The issue with moving to a paid version (from a guest standpoint) is that in order for it to have any value, it has to be ridiculously priced or extremely limited. If it is not limited by price or inventory availability, then it will not be of benefit and will make the standby lines unacceptable.

As we can see with no FP, even with the COVID capacity restrictions the standby lines are not exactly short so just going to no FP of any kind doesn't help the wait time issue.
 

ImperfectPixie

Well-Known Member
I think the reason the original FP didn't work for Disney is that, for some reason, they thought people would shop and eat while in the virtual queue instead of just get on shorter standby lines and wait in two queues at once.

I'm not sure what the FP+ goal was other than maybe to encourage onsite hotel stays with the extra window. Surely there were cheaper ways to promote onsite stays.

The issue with moving to a paid version (from a guest standpoint) is that in order for it to have any value, it has to be ridiculously priced or extremely limited. If it is not limited by price or inventory availability, then it will not be of benefit and will make the standby lines unacceptable.

As we can see with no FP, even with the COVID capacity restrictions the standby lines are not exactly short so just going to no FP of any kind doesn't help the wait time issue.
Compounding the issue is the way the FP and standby lines are handled at the attractions. I've lost count of how many times I've watched a FP line move as if the attraction is a walk-on, while the standby line doesn't move at all.
 

marni1971

WDW History nut
Premium Member
As we can see with no FP, even with the COVID capacity restrictions the standby lines are not exactly short so just going to no FP of any kind doesn't help the wait time issue.
You nailed it there (kind of) - standby is / was currently longer due to the restrictions. Be it spacing in the queue or loading restrictions.

The big show would be no restrictions and no FP (like for example when Mermaid opened )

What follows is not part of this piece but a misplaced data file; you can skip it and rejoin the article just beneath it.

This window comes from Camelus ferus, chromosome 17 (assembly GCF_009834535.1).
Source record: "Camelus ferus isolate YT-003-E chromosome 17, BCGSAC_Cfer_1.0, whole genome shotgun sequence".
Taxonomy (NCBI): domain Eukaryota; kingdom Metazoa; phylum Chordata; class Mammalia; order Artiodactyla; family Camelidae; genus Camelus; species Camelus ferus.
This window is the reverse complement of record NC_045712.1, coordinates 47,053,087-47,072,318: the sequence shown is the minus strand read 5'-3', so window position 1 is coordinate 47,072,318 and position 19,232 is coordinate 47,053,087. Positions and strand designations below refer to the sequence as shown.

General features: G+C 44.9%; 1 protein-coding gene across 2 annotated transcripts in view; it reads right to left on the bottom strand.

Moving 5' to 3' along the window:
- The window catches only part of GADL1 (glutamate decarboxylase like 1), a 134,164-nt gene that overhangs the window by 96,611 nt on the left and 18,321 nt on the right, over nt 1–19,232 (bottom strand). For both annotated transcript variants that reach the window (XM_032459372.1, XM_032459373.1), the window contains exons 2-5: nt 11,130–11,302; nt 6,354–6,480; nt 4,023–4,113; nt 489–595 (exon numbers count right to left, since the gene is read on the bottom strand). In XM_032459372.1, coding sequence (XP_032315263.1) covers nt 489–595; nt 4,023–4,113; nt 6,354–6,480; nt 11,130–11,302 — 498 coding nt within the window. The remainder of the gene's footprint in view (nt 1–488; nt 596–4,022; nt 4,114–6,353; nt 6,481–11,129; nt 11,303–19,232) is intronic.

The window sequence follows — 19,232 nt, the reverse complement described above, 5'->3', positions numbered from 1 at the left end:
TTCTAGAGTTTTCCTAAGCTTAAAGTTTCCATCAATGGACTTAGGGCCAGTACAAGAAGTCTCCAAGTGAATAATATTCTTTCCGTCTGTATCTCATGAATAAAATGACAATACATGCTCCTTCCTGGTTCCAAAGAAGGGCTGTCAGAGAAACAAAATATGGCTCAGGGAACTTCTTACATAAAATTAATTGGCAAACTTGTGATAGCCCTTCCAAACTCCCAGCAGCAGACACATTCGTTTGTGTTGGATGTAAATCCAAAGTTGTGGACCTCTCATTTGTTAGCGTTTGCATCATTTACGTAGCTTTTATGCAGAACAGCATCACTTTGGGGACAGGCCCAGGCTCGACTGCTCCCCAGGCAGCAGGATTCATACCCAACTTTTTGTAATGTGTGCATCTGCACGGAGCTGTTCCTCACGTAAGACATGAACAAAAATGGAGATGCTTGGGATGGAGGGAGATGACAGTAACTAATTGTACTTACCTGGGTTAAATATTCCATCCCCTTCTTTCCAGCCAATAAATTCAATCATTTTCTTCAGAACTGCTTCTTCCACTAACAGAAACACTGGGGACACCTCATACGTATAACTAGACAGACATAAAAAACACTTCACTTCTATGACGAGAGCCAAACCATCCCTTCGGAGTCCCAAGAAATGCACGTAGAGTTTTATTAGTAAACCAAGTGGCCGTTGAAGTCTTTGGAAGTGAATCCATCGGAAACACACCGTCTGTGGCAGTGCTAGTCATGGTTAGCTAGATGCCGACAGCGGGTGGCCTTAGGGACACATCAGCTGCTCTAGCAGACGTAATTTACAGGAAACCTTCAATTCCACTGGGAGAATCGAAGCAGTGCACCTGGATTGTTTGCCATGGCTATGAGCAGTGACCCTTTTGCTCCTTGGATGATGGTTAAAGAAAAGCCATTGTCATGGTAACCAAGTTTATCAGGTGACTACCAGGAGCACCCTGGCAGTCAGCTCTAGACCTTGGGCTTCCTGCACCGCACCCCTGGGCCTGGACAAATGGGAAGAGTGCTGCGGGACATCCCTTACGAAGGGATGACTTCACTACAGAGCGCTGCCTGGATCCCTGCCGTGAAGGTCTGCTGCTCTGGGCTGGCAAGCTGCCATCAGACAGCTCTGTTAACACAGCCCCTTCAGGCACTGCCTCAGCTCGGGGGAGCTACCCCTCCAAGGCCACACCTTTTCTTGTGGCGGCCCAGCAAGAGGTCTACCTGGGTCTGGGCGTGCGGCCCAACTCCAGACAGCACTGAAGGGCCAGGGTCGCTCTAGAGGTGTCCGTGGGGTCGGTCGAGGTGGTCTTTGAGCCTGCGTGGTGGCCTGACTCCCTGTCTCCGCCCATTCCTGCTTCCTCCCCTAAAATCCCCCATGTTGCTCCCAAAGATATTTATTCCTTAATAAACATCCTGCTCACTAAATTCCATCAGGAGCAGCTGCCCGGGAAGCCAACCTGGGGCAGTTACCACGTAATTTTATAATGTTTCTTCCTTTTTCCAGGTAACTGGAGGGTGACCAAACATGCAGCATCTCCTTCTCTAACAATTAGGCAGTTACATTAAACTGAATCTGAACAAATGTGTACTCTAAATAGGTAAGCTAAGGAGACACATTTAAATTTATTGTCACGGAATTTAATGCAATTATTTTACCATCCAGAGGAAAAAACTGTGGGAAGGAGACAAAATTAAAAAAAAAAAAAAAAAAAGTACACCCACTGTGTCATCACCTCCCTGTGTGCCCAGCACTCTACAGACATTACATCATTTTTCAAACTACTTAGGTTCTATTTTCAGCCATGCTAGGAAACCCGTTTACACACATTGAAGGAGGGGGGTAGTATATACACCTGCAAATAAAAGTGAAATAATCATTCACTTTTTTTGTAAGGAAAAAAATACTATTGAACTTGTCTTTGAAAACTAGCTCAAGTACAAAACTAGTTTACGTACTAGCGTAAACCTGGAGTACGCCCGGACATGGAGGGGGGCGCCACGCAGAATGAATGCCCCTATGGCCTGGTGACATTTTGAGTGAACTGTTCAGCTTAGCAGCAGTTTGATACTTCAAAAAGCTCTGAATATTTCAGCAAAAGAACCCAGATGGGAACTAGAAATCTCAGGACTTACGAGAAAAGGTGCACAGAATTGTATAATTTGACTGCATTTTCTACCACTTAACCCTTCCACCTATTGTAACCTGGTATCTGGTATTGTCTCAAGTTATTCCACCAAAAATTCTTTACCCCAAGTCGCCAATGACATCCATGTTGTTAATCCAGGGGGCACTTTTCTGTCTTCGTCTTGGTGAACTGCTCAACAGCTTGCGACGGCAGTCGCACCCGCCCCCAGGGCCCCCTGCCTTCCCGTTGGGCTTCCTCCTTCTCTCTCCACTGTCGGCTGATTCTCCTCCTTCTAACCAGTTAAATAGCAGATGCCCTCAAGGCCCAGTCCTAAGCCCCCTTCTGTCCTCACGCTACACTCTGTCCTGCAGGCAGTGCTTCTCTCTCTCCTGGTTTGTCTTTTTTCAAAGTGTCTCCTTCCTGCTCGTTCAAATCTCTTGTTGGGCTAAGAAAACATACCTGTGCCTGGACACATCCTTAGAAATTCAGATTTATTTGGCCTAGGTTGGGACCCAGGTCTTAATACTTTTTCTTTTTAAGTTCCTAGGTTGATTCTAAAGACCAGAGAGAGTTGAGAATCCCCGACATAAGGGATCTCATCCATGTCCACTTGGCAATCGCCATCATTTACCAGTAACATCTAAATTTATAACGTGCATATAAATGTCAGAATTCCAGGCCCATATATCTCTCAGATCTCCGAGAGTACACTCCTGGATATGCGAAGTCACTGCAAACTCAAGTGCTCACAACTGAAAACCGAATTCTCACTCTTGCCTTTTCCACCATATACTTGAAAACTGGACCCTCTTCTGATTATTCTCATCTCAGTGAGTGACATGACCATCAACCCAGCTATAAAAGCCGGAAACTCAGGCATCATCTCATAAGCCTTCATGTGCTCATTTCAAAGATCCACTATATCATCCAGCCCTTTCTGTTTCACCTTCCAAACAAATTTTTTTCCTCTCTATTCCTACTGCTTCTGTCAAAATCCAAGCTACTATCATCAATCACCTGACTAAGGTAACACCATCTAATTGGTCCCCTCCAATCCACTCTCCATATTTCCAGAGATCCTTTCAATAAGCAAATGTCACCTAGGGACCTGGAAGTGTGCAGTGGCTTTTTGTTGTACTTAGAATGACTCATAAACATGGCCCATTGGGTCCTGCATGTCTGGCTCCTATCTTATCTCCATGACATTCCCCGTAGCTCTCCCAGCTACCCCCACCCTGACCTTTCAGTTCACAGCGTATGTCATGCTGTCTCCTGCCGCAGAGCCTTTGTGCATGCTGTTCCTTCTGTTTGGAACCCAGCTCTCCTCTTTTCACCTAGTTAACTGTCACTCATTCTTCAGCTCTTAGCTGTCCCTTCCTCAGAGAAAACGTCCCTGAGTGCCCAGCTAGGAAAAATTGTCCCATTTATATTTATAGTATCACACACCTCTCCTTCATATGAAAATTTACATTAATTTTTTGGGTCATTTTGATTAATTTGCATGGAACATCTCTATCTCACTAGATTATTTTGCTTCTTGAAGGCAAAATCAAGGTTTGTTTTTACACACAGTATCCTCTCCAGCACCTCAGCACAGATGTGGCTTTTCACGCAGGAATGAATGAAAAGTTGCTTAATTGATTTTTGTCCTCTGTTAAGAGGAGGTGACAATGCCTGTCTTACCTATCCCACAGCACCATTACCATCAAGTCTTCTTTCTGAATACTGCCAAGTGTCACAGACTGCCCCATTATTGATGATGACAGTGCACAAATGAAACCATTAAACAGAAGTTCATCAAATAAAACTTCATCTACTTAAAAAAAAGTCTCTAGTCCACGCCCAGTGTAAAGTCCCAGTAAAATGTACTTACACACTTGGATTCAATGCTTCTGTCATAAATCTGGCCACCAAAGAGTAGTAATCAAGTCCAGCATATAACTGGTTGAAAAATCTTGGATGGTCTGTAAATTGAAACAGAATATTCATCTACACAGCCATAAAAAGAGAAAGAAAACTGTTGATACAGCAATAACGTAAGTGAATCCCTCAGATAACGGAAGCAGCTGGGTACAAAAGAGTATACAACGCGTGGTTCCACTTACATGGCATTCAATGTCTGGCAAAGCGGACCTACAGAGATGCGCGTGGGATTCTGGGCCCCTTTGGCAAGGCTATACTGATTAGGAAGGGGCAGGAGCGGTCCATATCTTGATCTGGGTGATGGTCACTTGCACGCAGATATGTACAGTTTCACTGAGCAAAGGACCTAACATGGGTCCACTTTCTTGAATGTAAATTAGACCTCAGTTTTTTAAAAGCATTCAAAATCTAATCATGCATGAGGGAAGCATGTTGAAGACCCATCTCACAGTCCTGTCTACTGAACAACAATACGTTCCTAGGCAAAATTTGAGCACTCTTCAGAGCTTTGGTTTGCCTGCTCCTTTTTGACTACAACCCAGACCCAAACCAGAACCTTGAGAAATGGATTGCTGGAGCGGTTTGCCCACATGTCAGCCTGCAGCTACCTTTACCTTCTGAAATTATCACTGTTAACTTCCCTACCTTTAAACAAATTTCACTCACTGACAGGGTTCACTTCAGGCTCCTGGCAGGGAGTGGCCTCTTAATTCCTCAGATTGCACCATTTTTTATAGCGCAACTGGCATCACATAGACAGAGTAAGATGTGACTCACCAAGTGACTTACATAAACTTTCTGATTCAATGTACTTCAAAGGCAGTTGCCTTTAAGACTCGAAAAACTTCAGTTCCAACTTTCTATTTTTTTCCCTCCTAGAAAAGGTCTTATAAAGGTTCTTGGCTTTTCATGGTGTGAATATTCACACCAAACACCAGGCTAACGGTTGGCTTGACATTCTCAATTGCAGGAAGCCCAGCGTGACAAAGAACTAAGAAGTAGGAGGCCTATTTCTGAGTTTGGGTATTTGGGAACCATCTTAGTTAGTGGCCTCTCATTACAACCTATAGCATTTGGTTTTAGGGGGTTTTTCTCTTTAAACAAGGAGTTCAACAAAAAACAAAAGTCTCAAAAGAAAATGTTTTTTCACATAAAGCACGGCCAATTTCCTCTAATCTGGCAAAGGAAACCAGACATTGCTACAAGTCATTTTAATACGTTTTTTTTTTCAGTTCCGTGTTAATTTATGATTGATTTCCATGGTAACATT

LaughingGravy

Well-Known Member
I really liked that it wasn't activated until you were actually in the park, none of this booking rides out months in advance with a mad scramble online at home. Book another ride while you were on the queue for the current one. It was an up-charge of course, but it wasn't the kind of up charge that kicked others out of the park early like Christmas and Halloween events. And it was a nominal charge of $15 per person. There's value in that.
 

Jrb1979

Well-Known Member
Disney’s system is free to all guests and everyone has similar levels of access.
You can get some advantages (60day booking at WDW for resort guests and MaxPass meaning you don’t need to use FP kiosks at DLR) but the main scheme is free with a lot tickets.
Universal, Six Flags etc don’t offer any free virtual queue, only paying to skip the line. That’s the main reason people prefer Disney FastPass, it’s “free”. Other parks you can ride with a lot shorter waits but you’ll be paying a lot more for it.
Yes the fact it's free is the only good thing. There is a lot I don't like about it. The first is having to schedule my ride times and the big one for me is it not being easy to re-ride attractions. Last time I was at Universal I was able to ride the Mummy 6 times in one day. That's a big deal for me.
 

trojanjustin

Well-Known Member
Compounding the issue is the way the FP and standby lines are handled at the attractions. I've lost count of how many times I've watched a FP line move as if the attraction is a walk-on, while the standby line doesn't move at all.

They're supposed to take 80 FP guests for every 20 standby guests. Sometimes that even goes to 90/10. It's designed that way.